A current resident, born on the estate the very day that Bevan inaugurated it, recalls ‘My mum used to say “we’re living in luxury”‘.
This wasn’t hyperbole. No wonder that Finsbury Borough Council’s 1949 handbook to the estate proudly stated:
The estate is an outstanding advance in municipal housing. It will become one of the showpieces of London and there will be many visitors.
Such pride brought consequences. The Council also stipulated rather primly:
Washing must not be hung up on the balconies…The blocks have exceptionally well-designed architectural features, and the display of washing on the balconies will spoil the appearance.
One resident remembers a woman on a bicycle employed by the council to visit the estate and check compliance.
Indeed, expectations of tenants were high. Tenancy conditions required regular cleaning of fireplace surrounds, sweeping of stairs and landing daily, washing of stairs weekly on a rota basis. No carpets were to be beaten after 11am, no rubbish emptied after 10am, no music to be played between 11pm and 8am.
This is where the ritual reference to council paternalism should come but let’s avoid that contemporary reflex and simply note that this was a discourse of reciprocity, of rights and responsibilities. Anyway, aren’t low expectations more patronising?
Of course, such mutual investment from council landlord and council tenant came easily to Spa Green – an attractive and genuinely popular development. Other schemes – blander, bleaker – were less easy to love.
Spa Green also benefitted from its relatively small size. Residents could expect to know everyone that lived on the estate, at least by sight. Children growing up on the estate remember a widening but always secure universe – from landing to block to courtyard and playground as they grew older.
Into the 1970s, children
would be out playing but at 8pm someone came out with a whistle and they all had to go to bed. They did as well. No-one argued.
That’s better than ASBOs, isn’t it?
After what comes a little too close to nostalgia, you’re probably waiting for the usual ‘what went wrong?’ Well, not much. There were complaints in the nineties about rubbish and the estate’s run-down appearance. In 1996 a Spa Green Management Organisation was established – with 98 per cent support from residents – to take over day-to-day management of the estate from Islington Council.
Long-term underinvestment accelerated an inevitable deterioration in fabric but a major £5m refurbishment, completed in 2008, has restored the estate to its founding vision and modernised facilities where necessary.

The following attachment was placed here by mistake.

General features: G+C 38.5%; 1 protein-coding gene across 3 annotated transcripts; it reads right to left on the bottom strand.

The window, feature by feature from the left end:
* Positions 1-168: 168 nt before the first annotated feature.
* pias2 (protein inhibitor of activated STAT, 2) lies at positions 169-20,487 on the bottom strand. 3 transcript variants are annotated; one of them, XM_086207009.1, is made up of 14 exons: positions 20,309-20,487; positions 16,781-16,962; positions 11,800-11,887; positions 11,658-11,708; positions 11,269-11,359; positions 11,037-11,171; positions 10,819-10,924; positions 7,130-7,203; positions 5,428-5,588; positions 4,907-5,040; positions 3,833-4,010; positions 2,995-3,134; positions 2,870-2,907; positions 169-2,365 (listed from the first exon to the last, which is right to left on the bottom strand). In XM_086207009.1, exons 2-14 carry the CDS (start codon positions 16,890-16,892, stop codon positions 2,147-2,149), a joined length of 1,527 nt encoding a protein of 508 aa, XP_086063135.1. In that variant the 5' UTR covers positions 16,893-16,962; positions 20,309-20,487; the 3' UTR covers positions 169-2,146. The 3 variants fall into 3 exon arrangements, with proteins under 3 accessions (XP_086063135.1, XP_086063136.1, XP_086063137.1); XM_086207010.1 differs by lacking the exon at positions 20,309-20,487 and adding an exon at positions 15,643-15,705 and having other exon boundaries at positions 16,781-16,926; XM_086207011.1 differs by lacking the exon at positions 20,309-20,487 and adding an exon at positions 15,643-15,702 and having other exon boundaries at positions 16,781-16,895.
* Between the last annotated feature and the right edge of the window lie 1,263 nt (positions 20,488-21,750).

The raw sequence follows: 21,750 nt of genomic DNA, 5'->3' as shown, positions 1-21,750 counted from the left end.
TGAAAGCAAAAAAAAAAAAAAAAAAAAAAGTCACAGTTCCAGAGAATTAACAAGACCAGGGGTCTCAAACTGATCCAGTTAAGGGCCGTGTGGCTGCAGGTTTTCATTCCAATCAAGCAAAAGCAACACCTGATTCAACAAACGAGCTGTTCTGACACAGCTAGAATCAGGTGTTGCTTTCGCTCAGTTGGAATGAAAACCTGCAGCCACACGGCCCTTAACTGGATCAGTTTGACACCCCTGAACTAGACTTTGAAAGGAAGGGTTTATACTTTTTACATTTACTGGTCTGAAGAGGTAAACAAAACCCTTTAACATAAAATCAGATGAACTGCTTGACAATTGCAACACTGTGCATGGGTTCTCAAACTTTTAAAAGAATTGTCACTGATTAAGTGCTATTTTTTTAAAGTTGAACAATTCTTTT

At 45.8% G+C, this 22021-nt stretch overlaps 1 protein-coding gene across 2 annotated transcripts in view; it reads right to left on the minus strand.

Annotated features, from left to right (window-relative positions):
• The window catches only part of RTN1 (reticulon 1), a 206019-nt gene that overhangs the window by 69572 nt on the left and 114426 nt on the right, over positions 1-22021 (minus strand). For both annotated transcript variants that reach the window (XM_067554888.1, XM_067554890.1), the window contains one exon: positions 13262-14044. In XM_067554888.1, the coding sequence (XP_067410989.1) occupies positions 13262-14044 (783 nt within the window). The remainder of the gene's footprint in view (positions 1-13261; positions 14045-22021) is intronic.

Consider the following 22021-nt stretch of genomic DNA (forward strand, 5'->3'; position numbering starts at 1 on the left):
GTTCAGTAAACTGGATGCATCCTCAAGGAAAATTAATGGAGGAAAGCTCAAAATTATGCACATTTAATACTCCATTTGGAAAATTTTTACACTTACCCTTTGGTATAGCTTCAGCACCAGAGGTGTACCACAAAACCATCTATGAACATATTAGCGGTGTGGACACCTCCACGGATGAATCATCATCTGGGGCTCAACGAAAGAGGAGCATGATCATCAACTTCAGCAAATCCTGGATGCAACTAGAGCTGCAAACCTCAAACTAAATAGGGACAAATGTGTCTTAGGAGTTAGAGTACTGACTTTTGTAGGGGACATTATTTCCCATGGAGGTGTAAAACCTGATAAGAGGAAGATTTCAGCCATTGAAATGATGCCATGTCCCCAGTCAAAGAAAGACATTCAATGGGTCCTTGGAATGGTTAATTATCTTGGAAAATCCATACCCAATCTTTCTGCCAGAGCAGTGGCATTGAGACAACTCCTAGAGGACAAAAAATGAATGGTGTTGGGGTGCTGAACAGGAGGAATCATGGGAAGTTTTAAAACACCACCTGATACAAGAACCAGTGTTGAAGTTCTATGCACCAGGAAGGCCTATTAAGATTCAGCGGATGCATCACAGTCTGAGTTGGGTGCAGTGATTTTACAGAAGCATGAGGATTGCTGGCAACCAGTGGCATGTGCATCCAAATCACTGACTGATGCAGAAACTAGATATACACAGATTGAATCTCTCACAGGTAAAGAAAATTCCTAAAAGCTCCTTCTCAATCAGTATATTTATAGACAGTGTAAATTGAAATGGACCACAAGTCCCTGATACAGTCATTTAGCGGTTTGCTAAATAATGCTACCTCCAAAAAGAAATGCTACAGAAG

Right to buy has had its inevitable impact and around one third of flats are now privately owned. The refurbishment sparked controversy, not least because of the very large bills – between £28,000 and £42,000 – faced by leaseholders who had purchased flats on the estate. That aside and on this occasion ignoring larger issues about the marginalisation of social housing, maybe this is a social mix we should applaud. A one-bedroom studio flat in Wells House is currently on the market for £235,000 if you want to play your part in that.
As one commentator has observed (1):
Over half a century later Spa Green still radiates a sense of optimism that defies the commonplace dismissal of flatted estates as a modern urban aberration.
Spa Green looks good and feels good. Lubetkin’s daughter, Sacha, attending the fiftieth anniversary celebrations of the estate, spoke of the ‘enormous love, care and attention to detail into the design’ that her father put into the estate and his determination ‘to provide for ordinary working people just as good a life as the rich had’. Here’s a vision – and an accomplishment – that we can applaud.
(1) John Allen in Berthold Lubetkin (2002) quoted in a good Wikipedia article on the estate.
Matt Weaver, ‘Designed to Infuriate‘, The Guardian, 16 November 2005 discusses the controversy over refurbishment costs and more recent developments.
James R Payne, ‘Long live Lubetkin’s republic‘, BDOnline, 25 July 2008, gives a good analysis of the refurbishment.
Most quotations and further detail are taken from the newspaper cuttings file on the estate in the Islington Local History Centre. My thanks to them for their assistance.